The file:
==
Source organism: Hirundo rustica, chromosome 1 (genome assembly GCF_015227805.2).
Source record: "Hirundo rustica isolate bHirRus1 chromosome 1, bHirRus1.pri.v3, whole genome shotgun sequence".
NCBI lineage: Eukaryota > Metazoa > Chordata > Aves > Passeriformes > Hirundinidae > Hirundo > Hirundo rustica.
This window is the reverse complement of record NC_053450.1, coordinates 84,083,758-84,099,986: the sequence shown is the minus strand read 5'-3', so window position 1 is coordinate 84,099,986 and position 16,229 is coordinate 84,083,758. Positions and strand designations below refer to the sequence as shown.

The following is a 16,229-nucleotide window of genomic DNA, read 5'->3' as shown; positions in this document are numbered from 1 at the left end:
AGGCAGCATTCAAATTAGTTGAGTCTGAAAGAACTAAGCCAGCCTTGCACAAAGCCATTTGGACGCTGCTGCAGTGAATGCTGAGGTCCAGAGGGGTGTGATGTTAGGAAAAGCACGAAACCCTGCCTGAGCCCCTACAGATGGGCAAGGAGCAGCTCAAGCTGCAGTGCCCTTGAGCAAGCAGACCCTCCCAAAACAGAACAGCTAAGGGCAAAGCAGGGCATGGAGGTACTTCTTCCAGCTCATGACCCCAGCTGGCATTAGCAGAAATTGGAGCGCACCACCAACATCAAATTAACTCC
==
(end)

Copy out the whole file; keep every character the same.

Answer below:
Source organism: Hirundo rustica, chromosome 1 (genome assembly GCF_015227805.2).
Source record: "Hirundo rustica isolate bHirRus1 chromosome 1, bHirRus1.pri.v3, whole genome shotgun sequence".
NCBI lineage: Eukaryota > Metazoa > Chordata > Aves > Passeriformes > Hirundinidae > Hirundo > Hirundo rustica.
This window is the reverse complement of record NC_053450.1, coordinates 84,083,758-84,099,986: the sequence shown is the minus strand read 5'-3', so window position 1 is coordinate 84,099,986 and position 16,229 is coordinate 84,083,758. Positions and strand designations below refer to the sequence as shown.

The following is a 16,229-nucleotide window of genomic DNA, read 5'->3' as shown; positions in this document are numbered from 1 at the left end:
AGGCAGCATTCAAATTAGTTGAGTCTGAAAGAACTAAGCCAGCCTTGCACAAAGCCATTTGGACGCTGCTGCAGTGAATGCTGAGGTCCAGAGGGGTGTGATGTTAGGAAAAGCACGAAACCCTGCCTGAGCCCCTACAGATGGGCAAGGAGCAGCTCAAGCTGCAGTGCCCTTGAGCAAGCAGACCCTCCCAAAACAGAACAGCTAAGGGCAAAGCAGGGCATGGAGGTACTTCTTCCAGCTCATGACCCCAGCTGGCATTAGCAGAAATTGGAGCGCACCACCAACATCAAATTAACTCC